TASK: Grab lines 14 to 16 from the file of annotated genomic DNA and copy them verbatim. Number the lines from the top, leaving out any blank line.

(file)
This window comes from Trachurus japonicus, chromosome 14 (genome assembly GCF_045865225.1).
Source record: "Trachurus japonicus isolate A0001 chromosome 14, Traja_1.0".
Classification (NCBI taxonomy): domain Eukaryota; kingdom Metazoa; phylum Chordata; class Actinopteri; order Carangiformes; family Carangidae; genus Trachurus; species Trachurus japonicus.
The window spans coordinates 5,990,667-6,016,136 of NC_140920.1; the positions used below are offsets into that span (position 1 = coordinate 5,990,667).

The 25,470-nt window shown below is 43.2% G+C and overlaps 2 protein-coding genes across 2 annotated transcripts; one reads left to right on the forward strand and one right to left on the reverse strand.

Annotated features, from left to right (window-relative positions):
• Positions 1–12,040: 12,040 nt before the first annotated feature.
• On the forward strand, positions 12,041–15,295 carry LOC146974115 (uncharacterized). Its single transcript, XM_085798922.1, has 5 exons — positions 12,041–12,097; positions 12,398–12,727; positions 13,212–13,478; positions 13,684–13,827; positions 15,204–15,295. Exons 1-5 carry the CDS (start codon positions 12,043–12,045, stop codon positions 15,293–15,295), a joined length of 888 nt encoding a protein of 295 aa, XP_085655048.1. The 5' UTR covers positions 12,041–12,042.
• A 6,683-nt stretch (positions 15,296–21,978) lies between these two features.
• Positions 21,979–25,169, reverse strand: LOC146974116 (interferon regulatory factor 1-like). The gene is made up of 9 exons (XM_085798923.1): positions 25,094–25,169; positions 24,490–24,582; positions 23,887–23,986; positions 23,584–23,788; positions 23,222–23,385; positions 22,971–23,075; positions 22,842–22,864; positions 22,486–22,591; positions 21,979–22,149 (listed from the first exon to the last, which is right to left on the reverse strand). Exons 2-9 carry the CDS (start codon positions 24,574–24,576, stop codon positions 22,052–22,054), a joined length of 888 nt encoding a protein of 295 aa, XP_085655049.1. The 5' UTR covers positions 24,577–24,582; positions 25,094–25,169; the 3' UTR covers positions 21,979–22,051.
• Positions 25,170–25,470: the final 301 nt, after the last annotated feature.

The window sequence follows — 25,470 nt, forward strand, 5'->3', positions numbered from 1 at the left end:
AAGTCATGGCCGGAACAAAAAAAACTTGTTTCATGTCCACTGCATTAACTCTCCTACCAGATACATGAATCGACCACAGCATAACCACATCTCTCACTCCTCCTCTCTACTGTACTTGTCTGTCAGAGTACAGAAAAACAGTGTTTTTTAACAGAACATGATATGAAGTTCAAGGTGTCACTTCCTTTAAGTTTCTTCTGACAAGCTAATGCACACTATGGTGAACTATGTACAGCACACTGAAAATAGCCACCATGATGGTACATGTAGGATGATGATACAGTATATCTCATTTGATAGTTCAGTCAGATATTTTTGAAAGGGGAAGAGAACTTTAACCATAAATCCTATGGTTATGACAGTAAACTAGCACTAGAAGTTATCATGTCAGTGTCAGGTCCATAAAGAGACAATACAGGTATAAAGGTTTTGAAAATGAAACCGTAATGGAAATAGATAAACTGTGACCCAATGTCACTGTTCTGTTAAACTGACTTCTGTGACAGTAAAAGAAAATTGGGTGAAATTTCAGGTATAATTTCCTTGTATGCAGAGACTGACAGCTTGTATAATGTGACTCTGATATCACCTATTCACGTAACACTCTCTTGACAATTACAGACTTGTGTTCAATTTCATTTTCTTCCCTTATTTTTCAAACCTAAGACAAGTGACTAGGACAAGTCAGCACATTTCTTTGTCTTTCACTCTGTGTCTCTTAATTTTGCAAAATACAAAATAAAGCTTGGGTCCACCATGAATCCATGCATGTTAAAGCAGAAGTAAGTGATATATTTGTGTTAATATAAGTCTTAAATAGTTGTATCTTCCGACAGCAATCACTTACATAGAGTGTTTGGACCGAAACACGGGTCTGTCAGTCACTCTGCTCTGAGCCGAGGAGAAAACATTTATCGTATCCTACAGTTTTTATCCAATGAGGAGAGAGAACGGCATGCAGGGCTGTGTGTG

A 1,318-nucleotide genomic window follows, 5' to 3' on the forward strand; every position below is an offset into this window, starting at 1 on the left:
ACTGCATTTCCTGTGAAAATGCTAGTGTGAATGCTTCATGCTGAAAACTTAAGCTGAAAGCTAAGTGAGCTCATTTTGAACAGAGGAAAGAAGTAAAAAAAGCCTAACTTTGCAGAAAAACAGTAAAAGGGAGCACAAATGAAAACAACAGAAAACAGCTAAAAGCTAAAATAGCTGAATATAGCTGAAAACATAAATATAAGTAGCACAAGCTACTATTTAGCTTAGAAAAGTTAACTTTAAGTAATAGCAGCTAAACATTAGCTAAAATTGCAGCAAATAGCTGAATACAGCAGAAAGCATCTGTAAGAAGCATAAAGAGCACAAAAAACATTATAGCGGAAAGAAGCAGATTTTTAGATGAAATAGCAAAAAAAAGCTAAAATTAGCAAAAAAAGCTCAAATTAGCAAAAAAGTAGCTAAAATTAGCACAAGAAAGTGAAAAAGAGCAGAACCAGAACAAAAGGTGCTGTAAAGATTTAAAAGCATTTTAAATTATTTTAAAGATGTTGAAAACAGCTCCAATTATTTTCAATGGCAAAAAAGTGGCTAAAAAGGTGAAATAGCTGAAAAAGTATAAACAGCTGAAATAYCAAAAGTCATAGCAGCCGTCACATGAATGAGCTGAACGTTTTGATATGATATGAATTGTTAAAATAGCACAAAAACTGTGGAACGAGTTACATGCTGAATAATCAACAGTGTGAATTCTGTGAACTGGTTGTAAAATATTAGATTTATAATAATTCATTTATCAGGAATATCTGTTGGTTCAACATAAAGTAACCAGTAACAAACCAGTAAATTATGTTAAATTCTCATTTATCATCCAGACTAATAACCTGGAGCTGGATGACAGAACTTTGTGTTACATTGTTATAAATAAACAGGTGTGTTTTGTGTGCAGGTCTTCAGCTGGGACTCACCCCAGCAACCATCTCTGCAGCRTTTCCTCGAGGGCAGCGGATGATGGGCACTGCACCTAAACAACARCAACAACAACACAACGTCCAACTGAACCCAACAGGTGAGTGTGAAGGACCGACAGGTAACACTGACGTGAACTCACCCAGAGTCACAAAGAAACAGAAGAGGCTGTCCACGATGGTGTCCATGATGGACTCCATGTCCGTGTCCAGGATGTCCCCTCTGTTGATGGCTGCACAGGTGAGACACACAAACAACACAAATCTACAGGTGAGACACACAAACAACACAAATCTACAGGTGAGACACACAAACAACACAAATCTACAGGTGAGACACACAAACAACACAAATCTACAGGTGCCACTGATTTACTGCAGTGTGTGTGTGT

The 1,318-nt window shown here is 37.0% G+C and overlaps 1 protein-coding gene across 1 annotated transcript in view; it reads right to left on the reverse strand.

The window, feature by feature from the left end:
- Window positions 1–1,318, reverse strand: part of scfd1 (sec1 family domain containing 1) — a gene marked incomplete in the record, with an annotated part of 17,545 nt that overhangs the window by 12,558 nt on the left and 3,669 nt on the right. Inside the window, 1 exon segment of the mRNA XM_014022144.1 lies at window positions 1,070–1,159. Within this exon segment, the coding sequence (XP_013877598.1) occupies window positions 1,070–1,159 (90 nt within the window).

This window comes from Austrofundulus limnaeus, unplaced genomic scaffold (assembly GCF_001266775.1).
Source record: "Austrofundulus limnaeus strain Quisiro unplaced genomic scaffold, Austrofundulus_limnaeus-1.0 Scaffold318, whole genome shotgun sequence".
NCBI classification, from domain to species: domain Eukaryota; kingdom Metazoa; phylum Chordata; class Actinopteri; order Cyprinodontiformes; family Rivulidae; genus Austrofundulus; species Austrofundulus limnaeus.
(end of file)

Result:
A 1,318-nucleotide genomic window follows, 5' to 3' on the forward strand; every position below is an offset into this window, starting at 1 on the left:
ACTGCATTTCCTGTGAAAATGCTAGTGTGAATGCTTCATGCTGAAAACTTAAGCTGAAAGCTAAGTGAGCTCATTTTGAACAGAGGAAAGAAGTAAAAAAAGCCTAACTTTGCAGAAAAACAGTAAAAGGGAGCACAAATGAAAACAACAGAAAACAGCTAAAAGCTAAAATAGCTGAATATAGCTGAAAACATAAATATAAGTAGCACAAGCTACTATTTAGCTTAGAAAAGTTAACTTTAAGTAATAGCAGCTAAACATTAGCTAAAATTGCAGCAAATAGCTGAATACAGCAGAAAGCATCTGTAAGAAGCATAAAGAGCACAAAAAACATTATAGCGGAAAGAAGCAGATTTTTAGATGAAATAGCAAAAAAAAGCTAAAATTAGCAAAAAAAGCTCAAATTAGCAAAAAAGTAGCTAAAATTAGCACAAGAAAGTGAAAAAGAGCAGAACCAGAACAAAAGGTGCTGTAAAGATTTAAAAGCATTTTAAATTATTTTAAAGATGTTGAAAACAGCTCCAATTATTTTCAATGGCAAAAAAGTGGCTAAAAAGGTGAAATAGCTGAAAAAGTATAAACAGCTGAAATAYCAAAAGTCATAGCAGCCGTCACATGAATGAGCTGAACGTTTTGATATGATATGAATTGTTAAAATAGCACAAAAACTGTGGAACGAGTTACATGCTGAATAATCAACAGTGTGAATTCTGTGAACTGGTTGTAAAATATTAGATTTATAATAATTCATTTATCAGGAATATCTGTTGGTTCAACATAAAGTAACCAGTAACAAACCAGTAAATTATGTTAAATTCTCATTTATCATCCAGACTAATAACCTGGAGCTGGATGACAGAACTTTGTGTTACATTGTTATAAATAAACAGGTGTGTTTTGTGTGCAGGTCTTCAGCTGGGACTCACCCCAGCAACCATCTCTGCAGCRTTTCCTCGAGGGCAGCGGATGATGGGCACTGCACCTAAACAACARCAACAACAACACAACGTCCAACTGAACCCAACAGGTGAGTGTGAAGGACCGACAGGTAACACTGACGTGAACTCACCCAGAGTCACAAAGAAACAGAAGAGGCTGTCCACGATGGTGTCCATGATGGACTCCATGTCCGTGTCCAGGATGTCCCCTCTGTTGATGGCTGCACAGGTGAGACACACAAACAACACAAATCTACAGGTGAGACACACAAACAACACAAATCTACAGGTGAGACACACAAACAACACAAATCTACAGGTGAGACACACAAACAACACAAATCTACAGGTGCCACTGATTTACTGCAGTGTGTGTGTGT

The 1,318-nt window shown here is 37.0% G+C and overlaps 1 protein-coding gene across 1 annotated transcript in view; it reads right to left on the reverse strand.